The 2nd Battalion had been stationed in the United Kingdom after the amalgamation in 1881, serving in England to 1887, at Jersey 1887-1890, in Ireland 1890-1896, and again in England until 1899. From 1899 there were postings in the Mediterranean, at Malta until 1901, followed by a year at Crete, and from May 1902 at Gibraltar.[6] In 1908, the Volunteers and Militia were reorganised nationally, with the former becoming the Territorial Force and the latter the Special Reserve;[7] the regiment now had one Reserve and two Territorial battalions.[8][9]

First World War, 1914–1918

Men of the Loyal North Lancashire Regiment showing off their new steel helmets in 1916

The Regiment raised a number of extra war service battalions during The Great War. In all the Loyal North Lancs expanded to 21 battalions of infantry for service at home and abroad.[10] Of these, there were the two regular battalions (the 1st and 2nd Battalions), the Special Reserve (former militia) battalion (3rd Battalion), ten Territorial Force battalions (1/4th, 1/5th, 2/4th, 2/5th, 3/4th, 3/5th, 4/5th, 1/12th (Pioneers), 2/12th and 14th Battalions), and seven service battalions of Kitchener's Army (6th, 7th, 8th, 9th, 10th, 11th (Reserve) and 15th Battalions), as well as a home service battalion (13th (Home Service) Battalion).[10]

Regular Army

The 1st Battalion landed at Le Havre as part of the 2nd Brigade in the 1st Division in August 1914 for service on the Western Front.[10] The 2nd Battalion landed at Tanga in German East Africa as part of the 27th Indian Brigade in November 1914 and then moved to Mombasa later in the month for service in East Africa; it then transferred to Egypt in January 1917 for service in North Africa and to France in May 1918 for service on the Western Front.[10]

Territorial Force

The 1/4th Battalion landed at Boulogne as part of the 154th Brigade in the 51st (Highland) Division in May 1915 for service on the Western Front.[10] The 1/5th Battalion landed at Le Havre as part of the 16th Brigade in the 6th Division in February 1915 also for service on the Western Front.[10] The 2/4th Battalion landed at Le Havre as part of the 170th Brigade in the 57th (2nd West Lancashire) Division in February 1917 also for service on the Western Front.[10] The 2/5th Battalion landed at Le Havre as part of the 154th Brigade in the 51st (Highland) Division in February 1917 also for service on the Western Front.[10] The 4/5th Battalion landed at Le Havre as part of the 170th Brigade in the 57th (2nd West Lancashire) Division in February 1917 also for service on the Western Front.[10] The 1/12th Battalion (Pioneers) landed at Le Havre as pioneer battalion to the 60th (2/2nd London) Division in June 1916 also for service on the Western Front.[10]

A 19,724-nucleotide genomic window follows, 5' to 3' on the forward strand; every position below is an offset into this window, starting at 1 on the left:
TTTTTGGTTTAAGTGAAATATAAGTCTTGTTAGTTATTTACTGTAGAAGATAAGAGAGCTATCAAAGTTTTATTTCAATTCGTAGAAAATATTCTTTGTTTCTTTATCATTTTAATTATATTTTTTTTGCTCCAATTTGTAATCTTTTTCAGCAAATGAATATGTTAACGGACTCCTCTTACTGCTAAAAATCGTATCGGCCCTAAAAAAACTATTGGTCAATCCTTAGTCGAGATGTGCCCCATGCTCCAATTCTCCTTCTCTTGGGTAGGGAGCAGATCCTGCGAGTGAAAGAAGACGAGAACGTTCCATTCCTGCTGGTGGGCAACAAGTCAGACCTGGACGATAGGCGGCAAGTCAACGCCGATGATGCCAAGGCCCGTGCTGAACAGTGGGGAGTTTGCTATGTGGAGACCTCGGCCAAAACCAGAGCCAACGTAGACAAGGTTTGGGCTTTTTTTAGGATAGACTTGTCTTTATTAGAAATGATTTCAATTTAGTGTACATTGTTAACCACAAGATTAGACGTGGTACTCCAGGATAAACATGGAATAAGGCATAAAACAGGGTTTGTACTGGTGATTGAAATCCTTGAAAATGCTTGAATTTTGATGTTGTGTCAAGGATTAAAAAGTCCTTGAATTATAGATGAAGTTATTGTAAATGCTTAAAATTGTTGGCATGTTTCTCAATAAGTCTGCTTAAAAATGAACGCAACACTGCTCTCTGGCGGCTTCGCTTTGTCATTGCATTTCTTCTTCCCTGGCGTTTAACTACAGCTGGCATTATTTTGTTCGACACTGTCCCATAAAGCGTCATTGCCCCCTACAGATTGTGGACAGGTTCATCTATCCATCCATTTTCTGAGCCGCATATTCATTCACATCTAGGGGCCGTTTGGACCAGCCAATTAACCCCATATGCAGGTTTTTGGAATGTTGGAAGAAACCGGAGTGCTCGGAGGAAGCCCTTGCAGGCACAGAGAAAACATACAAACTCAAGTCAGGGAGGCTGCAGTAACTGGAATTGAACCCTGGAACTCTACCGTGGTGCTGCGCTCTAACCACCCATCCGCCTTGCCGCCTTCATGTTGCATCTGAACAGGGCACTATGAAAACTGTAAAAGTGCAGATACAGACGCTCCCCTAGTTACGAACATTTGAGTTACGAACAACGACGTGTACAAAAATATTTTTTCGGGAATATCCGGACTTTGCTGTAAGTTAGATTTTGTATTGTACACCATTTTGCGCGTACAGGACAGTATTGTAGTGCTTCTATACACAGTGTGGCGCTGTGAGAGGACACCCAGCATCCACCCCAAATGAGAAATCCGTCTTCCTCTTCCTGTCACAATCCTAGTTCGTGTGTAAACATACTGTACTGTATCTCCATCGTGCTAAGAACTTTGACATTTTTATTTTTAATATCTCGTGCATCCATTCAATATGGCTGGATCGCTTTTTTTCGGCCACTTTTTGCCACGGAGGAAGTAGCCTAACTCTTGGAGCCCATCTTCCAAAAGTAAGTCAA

New Army battalions

The 6th (Service) Battalion sailed as part of the 38th Brigade of the 13th (Western) Division to join the Mediterranean Expeditionary Force and landed at Anzac Cove on 4 August 1915.[10] After participating in the battles at Anzac Cove and Suvla Bay, the battalion, along with the rest of the division, was withdrawn from Gallipoli and sent to Egypt to refit in January 1916.[10] In February 1916, the division was ordered to move to join the Tigris Corps in its operations to relieve the Anglo-Indian garrison besieged at Kut. As part of the Tigris Corps, the battalion attempted to lift the siege of Kut. Initially deployed along the left bank of the Tigris River, the battalion participated in the Battle of Fallahiya on 6 April 1916 and Battle of Sanniyat on 9 April 1916.[11] The battalion managed to break into the Turkish positions at the Sanniyat, but because follow-on forces were unable to link up with them, they along with the rest of the 38th Brigade were eventually driven back.[11] The battalion were next tasked with seizing the beachhead on the far side of the Diyala River. Approximately 100 men of the battalion were able to make the initial crossing on 8 March 1917. Subjected to multiple counter-attacks through the day, the battalion held on to the beachhead despite the main force being unable to land more troops. They were not relieved until the next day when the Turkish forces retreated.[12]

The 7th (Service) Battalion landed at Boulogne as part of the 56th Brigade in the 19th (Western) Division in July 1915 for service on the Western Front.[10] The 8th (Service) Battalion and the 9th (Service) Battalion both landed at Boulogne as part of the 74th Brigade in the 25th Division in September 1915 also for service on the Western Front.[10] The 10th (Service) Battalion landed at Boulogne as part of the 112th Brigade in the 37th Division in August 1915 also for service on the Western Front.[10] The 15th (Service) Battalion landed at Boulogne as pioneer battalion to the 14th (Light) Division in July 1918 also for service on the Western Front.[10]

Between the wars

Even though The Great War ended with the Armistice, battalions of the Loyal Regiment remained active in the early post-war years. The 2nd Loyals were sent to Ireland for service during the Irish War of Independence. The Loyals were dispatched to serve during the Chanak Crisis. Both battalions of the Loyals served in China during the Warlord Era and the Chinese Civil War, protecting the legation in Peking and the international settlements at Tientsin, Canton, and most importantly Shanghai. The 1st Loyals also saw action in policing the British Mandate of Palestine during the 1936–1939 Arab revolt in Palestine.[13]

Second World War, 1939–1945

Regular Army battalions

Sherman tanks of the 46th Royal Tank Regiment come ashore with infantry of the 1st Battalion, Loyal Regiment (North Lancashire) at Anzio, Italy, 22 January 1944.